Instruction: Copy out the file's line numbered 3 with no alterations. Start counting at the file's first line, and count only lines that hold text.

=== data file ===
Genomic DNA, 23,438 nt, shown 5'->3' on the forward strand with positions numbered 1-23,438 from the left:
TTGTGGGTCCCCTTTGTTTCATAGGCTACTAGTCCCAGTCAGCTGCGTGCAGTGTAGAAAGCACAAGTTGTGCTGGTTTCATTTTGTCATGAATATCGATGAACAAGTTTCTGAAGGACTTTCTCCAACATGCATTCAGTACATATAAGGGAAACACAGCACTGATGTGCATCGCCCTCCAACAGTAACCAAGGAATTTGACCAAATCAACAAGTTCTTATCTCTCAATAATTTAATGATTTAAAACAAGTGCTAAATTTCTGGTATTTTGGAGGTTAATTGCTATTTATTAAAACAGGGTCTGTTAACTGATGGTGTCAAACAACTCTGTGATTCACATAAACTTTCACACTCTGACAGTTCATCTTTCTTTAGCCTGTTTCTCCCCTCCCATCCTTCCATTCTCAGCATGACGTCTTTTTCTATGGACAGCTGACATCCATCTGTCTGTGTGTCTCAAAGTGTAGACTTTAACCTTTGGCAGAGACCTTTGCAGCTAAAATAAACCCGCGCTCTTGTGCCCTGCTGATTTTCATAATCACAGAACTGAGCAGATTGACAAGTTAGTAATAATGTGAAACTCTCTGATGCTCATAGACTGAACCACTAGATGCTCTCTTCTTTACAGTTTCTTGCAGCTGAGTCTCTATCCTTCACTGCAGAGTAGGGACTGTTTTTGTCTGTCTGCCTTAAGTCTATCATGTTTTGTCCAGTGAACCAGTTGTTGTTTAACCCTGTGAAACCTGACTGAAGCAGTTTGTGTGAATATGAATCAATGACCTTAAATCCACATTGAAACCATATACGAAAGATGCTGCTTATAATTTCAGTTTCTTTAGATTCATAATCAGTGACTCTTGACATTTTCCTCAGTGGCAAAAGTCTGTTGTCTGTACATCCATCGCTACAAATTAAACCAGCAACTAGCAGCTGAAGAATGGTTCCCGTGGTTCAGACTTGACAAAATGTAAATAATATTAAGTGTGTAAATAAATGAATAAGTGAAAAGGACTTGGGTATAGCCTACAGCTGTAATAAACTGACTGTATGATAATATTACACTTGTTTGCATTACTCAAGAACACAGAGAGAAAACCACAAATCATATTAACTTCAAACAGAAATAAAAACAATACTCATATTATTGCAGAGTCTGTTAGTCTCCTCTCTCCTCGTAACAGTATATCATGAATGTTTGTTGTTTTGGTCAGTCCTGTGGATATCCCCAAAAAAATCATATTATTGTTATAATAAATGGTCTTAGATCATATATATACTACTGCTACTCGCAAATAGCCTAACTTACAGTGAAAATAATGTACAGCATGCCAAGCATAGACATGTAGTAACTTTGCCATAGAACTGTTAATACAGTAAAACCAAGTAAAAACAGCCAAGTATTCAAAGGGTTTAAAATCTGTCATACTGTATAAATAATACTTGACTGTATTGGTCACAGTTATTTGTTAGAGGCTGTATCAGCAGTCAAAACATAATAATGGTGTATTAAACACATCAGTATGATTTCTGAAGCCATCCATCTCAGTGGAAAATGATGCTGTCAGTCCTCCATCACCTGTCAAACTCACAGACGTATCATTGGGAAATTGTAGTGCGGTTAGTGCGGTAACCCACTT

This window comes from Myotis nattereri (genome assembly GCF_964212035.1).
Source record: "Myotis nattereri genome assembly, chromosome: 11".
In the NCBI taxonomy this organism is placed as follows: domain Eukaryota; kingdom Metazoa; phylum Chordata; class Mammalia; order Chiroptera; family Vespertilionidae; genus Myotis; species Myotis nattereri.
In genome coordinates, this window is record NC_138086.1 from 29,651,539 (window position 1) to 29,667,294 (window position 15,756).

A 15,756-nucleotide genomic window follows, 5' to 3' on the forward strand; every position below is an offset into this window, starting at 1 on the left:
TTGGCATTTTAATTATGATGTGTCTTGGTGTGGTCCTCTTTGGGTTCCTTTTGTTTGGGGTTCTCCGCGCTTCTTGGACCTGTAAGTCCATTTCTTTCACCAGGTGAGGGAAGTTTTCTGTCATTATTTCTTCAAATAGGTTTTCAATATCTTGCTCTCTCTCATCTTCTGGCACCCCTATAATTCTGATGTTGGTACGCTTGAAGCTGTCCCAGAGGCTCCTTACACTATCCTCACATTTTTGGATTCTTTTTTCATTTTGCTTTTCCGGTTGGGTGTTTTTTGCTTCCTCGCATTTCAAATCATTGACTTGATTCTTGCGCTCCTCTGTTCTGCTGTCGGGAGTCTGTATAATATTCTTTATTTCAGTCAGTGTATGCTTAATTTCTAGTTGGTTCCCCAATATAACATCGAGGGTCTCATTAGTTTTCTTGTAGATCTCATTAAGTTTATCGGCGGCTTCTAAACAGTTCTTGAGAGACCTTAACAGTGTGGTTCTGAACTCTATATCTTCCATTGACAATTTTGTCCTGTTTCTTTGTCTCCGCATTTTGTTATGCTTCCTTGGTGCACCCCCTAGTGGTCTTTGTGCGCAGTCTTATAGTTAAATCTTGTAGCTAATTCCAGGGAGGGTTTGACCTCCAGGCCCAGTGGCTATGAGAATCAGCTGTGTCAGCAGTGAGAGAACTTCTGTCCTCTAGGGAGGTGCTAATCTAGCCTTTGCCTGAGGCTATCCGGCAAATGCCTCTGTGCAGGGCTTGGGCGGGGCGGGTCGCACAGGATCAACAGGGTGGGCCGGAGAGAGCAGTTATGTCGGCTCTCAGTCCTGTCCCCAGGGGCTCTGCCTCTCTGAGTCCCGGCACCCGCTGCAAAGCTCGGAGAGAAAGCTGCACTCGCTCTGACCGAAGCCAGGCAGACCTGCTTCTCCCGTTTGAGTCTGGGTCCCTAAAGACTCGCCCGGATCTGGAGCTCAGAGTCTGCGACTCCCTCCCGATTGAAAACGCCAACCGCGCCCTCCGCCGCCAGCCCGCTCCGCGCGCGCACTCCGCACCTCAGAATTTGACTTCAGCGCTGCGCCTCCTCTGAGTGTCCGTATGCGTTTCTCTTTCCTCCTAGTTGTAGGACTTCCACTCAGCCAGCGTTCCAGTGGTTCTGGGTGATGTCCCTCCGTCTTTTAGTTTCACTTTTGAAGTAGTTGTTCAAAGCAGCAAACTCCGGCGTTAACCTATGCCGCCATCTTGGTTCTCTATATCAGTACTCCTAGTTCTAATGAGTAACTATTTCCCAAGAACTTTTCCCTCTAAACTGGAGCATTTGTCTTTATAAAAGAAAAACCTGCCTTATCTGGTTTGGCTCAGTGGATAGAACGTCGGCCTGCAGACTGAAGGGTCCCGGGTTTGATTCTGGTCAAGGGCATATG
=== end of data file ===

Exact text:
This window comes from Myotis nattereri (genome assembly GCF_964212035.1).